If you currently save for retirement, you might already know that you are eligible for certain tax breaks, like deducting contributions to your 401(k) or traditional IRA accounts. On the other hand, when it comes to taking distributions on these accounts, you will have to pay income tax on your withdrawals each year. You will not owe taxes on Roth IRA withdrawals since your contributions were made with after-tax dollars.
Dealing With Taxes After Death
Many taxpayers are unaware that after death, one final tax return will need to be filed in your name. If you’re married, your spouse will be able to file a joint return one last time. Your spouse, or other named representative, may even need to file an estate tax return, which summarizes the assets of the deceased.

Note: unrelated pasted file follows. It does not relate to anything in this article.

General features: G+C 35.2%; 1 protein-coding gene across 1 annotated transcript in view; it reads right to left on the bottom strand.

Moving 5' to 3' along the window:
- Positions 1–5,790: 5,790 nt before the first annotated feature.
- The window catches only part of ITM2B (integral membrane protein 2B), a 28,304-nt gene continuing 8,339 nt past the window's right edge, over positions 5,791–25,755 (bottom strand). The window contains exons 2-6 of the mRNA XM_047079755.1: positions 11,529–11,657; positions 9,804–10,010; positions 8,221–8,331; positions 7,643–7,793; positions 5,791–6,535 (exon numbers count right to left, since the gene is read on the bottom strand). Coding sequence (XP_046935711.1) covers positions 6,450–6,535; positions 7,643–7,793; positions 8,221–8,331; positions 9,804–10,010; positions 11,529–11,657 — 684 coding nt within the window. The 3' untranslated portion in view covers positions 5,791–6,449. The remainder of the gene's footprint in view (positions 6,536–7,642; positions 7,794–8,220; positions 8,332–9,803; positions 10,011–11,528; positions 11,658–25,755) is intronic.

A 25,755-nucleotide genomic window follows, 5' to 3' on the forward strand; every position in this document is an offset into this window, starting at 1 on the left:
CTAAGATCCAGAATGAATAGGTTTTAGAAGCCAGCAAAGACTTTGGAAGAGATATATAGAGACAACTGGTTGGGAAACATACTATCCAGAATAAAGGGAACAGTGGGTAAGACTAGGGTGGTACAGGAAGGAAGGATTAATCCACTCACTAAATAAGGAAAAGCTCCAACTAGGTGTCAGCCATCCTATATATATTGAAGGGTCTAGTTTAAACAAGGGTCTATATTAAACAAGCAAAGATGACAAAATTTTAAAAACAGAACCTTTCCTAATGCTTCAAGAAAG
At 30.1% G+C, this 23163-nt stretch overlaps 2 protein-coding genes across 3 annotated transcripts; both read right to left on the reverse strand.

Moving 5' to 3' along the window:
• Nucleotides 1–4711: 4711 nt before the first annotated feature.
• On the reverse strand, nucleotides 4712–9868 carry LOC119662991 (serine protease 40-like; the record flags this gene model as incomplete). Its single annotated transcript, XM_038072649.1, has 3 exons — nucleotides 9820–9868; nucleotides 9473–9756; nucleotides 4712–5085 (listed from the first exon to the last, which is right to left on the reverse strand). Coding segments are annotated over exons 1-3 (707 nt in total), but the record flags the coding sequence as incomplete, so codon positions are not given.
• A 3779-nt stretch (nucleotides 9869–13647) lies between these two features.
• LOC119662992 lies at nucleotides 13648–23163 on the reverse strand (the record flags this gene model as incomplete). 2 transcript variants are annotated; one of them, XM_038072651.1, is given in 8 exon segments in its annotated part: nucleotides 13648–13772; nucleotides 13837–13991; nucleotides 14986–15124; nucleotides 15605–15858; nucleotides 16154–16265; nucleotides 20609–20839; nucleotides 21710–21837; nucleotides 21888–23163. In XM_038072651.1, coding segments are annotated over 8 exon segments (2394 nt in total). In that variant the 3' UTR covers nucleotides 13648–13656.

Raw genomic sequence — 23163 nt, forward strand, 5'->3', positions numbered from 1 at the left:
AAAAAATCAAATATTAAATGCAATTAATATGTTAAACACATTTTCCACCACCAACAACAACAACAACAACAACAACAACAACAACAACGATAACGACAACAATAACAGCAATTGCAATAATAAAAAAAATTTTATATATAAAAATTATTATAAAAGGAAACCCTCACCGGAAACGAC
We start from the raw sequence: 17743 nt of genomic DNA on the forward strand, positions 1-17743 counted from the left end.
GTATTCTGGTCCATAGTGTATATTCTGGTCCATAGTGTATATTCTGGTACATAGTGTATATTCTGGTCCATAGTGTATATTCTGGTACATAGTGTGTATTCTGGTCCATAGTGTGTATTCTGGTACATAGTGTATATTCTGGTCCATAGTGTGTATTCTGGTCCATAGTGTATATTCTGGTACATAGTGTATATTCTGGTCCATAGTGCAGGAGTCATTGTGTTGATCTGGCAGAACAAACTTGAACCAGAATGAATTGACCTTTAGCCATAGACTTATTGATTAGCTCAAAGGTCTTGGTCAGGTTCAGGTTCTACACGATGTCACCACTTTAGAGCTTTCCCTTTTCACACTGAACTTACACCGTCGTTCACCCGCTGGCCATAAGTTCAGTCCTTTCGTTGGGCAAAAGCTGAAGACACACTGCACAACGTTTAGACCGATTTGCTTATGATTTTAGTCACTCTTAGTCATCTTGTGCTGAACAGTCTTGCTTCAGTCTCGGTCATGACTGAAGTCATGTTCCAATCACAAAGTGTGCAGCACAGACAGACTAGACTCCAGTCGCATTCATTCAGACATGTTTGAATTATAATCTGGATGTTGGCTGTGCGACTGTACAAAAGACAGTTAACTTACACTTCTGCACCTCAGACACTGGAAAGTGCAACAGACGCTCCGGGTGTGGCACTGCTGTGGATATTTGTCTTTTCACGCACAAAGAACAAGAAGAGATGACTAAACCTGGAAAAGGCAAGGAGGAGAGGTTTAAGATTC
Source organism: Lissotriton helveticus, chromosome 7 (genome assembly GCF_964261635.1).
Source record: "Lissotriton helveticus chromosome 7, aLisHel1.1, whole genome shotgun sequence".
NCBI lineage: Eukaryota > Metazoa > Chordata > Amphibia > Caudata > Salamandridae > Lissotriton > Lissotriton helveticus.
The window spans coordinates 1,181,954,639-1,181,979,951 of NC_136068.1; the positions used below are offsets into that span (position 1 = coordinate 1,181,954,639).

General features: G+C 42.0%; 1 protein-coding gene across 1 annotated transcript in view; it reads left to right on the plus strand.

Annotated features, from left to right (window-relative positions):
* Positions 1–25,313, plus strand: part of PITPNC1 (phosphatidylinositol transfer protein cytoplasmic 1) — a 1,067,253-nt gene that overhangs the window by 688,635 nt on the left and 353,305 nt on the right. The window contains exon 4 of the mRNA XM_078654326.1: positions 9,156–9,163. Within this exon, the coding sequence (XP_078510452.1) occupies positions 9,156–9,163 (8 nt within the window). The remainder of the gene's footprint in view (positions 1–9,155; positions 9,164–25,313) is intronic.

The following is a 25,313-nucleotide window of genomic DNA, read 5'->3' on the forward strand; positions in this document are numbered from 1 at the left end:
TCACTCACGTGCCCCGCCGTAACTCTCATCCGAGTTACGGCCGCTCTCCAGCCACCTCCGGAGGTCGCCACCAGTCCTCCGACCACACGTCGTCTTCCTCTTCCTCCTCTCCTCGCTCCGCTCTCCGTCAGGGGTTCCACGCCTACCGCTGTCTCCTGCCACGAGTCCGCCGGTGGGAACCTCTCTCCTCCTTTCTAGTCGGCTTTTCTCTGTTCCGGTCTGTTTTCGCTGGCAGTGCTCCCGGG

Tax Help for All Life Transitions
You may not be at an age to begin worrying about how these life transitions could affect your taxes. However, being unprepared is what can lead to financial mishaps. So again, plan for the year ahead so you are not blindsided by a large tax bill in the future. If you find yourself financially crippled by a large tax liability because you were unprepared, a knowledgeable and experienced tax professional can help. Contact Optima Tax Relief at 800-536-0734 for a free consultation.
For the most part, our tax situation remains consistent year after year. However, every now and then there are certain life transitions that can dramatically change how you file your taxes, even if just for that year. Here are some of the most common life transitions that can affect your taxes.